DIR: Bennett Miller • WRI: Steven Zaillian, Aaron Sorkin • PRO: Michael De Luca, Rachael Horovitz, Brad Pitt • DOP: Wally Pfister • ED: Christopher Tellefsen • DES: Jess Gonchor • CAST: Brad Pitt, Robin Wright, Jonah Hill
Sabermetrics is a term coined by Bill James and defined as ‘the statistical and mathematical analysis of baseball records.’ Moneyball is a true story about statistics and baseball. No wait come back! It stars Brad Pitt; is directed by Bennett Capote Miller; has a screenplay by Steven Schindler’s List Zaillian and Aaron The Social Network Sorkin and is shot by cinematographer Wally Inception Pfister. Surely a team this gifted can overcome the usual strikeout rate for baseball movies outside of the US (where it has already taken a respectable $70 million)?
Brad Pitt plays Billy Beane, a retired baseball player turned general manager of the Oakland Athletics. Due to the team’s limited budget, the A’s are largely a feeder club; annually losing their star players to the teams with deeper pockets, i.e. every other team. Following the loss of their three top players in 2002, Beane takes a radical approach to baseball management after meeting economist Peter Brand (Jonah Hill). Brand is an advocate of the Bill James school of thought and convinces Beane that the established system of baseball player acquisitions is skewed and that he can get a winning team within his meagre budget – a team of apparently washed up players and misfits that other teams have disregarded. Beane must risk it all and go against established baseball practice if he wants to win within his limited budget and change the game forever.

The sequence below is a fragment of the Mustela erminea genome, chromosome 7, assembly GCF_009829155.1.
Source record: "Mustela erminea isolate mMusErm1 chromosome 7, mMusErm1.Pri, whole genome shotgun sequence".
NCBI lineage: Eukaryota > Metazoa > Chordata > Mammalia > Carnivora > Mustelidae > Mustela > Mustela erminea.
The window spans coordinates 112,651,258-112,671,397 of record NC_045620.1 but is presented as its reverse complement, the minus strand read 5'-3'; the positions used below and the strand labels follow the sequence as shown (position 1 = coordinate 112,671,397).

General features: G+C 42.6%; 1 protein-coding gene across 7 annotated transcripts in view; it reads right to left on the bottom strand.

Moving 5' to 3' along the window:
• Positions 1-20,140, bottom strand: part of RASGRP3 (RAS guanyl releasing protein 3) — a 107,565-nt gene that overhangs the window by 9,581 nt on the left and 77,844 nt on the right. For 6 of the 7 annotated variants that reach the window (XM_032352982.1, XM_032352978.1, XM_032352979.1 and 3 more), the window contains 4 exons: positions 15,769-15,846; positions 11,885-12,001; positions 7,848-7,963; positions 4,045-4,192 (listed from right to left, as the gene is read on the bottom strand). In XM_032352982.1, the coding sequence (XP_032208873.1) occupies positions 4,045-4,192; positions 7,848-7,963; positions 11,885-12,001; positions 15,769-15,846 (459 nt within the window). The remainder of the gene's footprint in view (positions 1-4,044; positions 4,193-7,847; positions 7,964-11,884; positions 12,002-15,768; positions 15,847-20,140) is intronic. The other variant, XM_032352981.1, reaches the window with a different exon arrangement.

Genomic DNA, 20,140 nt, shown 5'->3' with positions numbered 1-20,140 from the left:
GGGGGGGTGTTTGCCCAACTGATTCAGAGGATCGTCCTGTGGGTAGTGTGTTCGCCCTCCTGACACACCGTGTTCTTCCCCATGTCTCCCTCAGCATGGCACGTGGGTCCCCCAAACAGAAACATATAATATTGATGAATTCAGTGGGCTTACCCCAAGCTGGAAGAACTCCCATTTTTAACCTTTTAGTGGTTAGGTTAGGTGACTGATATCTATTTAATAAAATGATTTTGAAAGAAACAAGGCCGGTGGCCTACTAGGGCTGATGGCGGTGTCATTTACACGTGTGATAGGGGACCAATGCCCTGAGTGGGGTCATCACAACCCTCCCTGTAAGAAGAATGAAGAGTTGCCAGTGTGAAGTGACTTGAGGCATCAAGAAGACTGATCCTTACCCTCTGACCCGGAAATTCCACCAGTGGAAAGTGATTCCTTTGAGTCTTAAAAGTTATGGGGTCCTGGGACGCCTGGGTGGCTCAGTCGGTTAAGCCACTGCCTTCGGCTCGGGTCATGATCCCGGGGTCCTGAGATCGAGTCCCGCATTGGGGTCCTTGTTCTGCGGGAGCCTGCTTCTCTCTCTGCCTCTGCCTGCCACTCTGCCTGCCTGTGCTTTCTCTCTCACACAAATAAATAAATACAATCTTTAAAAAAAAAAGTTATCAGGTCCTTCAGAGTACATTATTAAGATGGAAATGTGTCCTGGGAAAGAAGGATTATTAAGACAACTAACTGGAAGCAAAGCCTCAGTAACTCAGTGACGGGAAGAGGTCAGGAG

As far as plots go – just like Brand’s theory – this one is a hard sell. Statistics and baseball don’t make for a dream team on this side of the Atlantic. At least Moneyball’s team of players are nothing like misfits in Hollywood. Not only does this team win, they hit a home run, with the script, direction and acting combining to knock it out of the park.
The script is sharp, reminiscent of Sorkin’s The Social Network. Dialogue is witty and feels accurate (real-life baseball players and management were central to the production) without ever slipping into the melodrama so common in sporting movies. The direction is similarly minimalist. Pfister utilises a documentary style with natural lighting and an unobtrusive camera, enhancing the realism of the biopic. The acting is most noteworthy with Pitt and Hill shining in spite of the understated tone of the film.
The presence of Pitt was crucial to this film getting off the ground and he excels in the lead role. His natural charisma and svelte athleticism make him immediately convincing as an ex-pro athlete. Hill is similarly impressive in his finest role yet as the nerdy statistician. Both are utterly convincing and inhabit their roles without ever distracting from the film’s plot. These aren’t the flashy roles that cry out for Oscar® recognition and are doubly deserving as a result.
Moneyball will be a hard sell outside of the US but deserves to succeed. Whether it’s a curve ball or not for the Oscars® remains to be seen but it deserves to be in the starting line-up come awards season.
Rated PG (see IFCO website for details)
Moneyball is released on 25th November 2011